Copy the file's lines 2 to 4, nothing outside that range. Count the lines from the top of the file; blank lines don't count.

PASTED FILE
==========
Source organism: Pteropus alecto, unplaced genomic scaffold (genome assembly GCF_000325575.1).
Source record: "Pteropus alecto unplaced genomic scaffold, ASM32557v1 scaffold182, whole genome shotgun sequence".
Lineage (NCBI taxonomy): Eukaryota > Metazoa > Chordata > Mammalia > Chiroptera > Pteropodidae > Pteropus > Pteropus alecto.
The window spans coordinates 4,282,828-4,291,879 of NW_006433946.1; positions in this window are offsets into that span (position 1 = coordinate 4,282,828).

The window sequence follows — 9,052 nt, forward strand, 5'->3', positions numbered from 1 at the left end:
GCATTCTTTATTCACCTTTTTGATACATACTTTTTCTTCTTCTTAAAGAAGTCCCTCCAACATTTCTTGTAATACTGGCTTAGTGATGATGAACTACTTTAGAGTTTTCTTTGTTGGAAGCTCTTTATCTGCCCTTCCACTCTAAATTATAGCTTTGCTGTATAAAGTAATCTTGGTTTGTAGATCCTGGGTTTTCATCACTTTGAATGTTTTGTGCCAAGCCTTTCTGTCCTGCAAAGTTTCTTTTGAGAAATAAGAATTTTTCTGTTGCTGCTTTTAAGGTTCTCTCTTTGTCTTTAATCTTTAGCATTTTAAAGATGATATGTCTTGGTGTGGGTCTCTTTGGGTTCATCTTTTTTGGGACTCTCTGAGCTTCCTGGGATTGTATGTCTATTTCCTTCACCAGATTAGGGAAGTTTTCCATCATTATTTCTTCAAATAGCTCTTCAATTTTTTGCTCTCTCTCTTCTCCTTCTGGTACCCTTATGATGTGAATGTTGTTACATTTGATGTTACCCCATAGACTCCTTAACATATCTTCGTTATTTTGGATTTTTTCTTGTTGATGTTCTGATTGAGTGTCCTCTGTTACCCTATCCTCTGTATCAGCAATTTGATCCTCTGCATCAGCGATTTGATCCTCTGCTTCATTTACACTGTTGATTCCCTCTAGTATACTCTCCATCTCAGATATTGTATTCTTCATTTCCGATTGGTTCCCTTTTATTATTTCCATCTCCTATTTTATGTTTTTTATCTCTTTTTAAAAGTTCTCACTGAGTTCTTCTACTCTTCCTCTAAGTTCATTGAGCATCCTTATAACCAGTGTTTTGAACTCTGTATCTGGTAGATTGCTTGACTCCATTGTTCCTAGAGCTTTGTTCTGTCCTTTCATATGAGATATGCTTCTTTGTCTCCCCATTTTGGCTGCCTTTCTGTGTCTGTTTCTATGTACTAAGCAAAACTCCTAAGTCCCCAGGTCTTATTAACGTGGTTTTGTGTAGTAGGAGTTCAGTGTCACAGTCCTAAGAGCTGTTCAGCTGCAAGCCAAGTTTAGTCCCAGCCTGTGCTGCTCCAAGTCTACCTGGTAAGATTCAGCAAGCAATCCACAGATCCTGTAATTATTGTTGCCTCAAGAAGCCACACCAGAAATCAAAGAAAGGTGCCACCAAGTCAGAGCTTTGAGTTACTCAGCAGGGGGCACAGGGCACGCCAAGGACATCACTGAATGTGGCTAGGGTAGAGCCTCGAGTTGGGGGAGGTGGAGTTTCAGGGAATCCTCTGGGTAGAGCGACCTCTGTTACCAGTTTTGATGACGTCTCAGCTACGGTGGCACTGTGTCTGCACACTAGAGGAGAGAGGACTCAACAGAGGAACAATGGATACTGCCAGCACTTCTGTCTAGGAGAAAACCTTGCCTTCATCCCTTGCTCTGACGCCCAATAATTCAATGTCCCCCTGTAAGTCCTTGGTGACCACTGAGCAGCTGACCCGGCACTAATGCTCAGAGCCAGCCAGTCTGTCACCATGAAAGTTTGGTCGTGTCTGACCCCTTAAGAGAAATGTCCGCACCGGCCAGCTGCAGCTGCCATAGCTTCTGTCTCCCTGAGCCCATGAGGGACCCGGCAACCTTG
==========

Source record: "Pteropus alecto unplaced genomic scaffold, ASM32557v1 scaffold182, whole genome shotgun sequence".
Lineage (NCBI taxonomy): Eukaryota > Metazoa > Chordata > Mammalia > Chiroptera > Pteropodidae > Pteropus > Pteropus alecto.
The window spans coordinates 4,282,828-4,291,879 of NW_006433946.1; positions in this window are offsets into that span (position 1 = coordinate 4,282,828).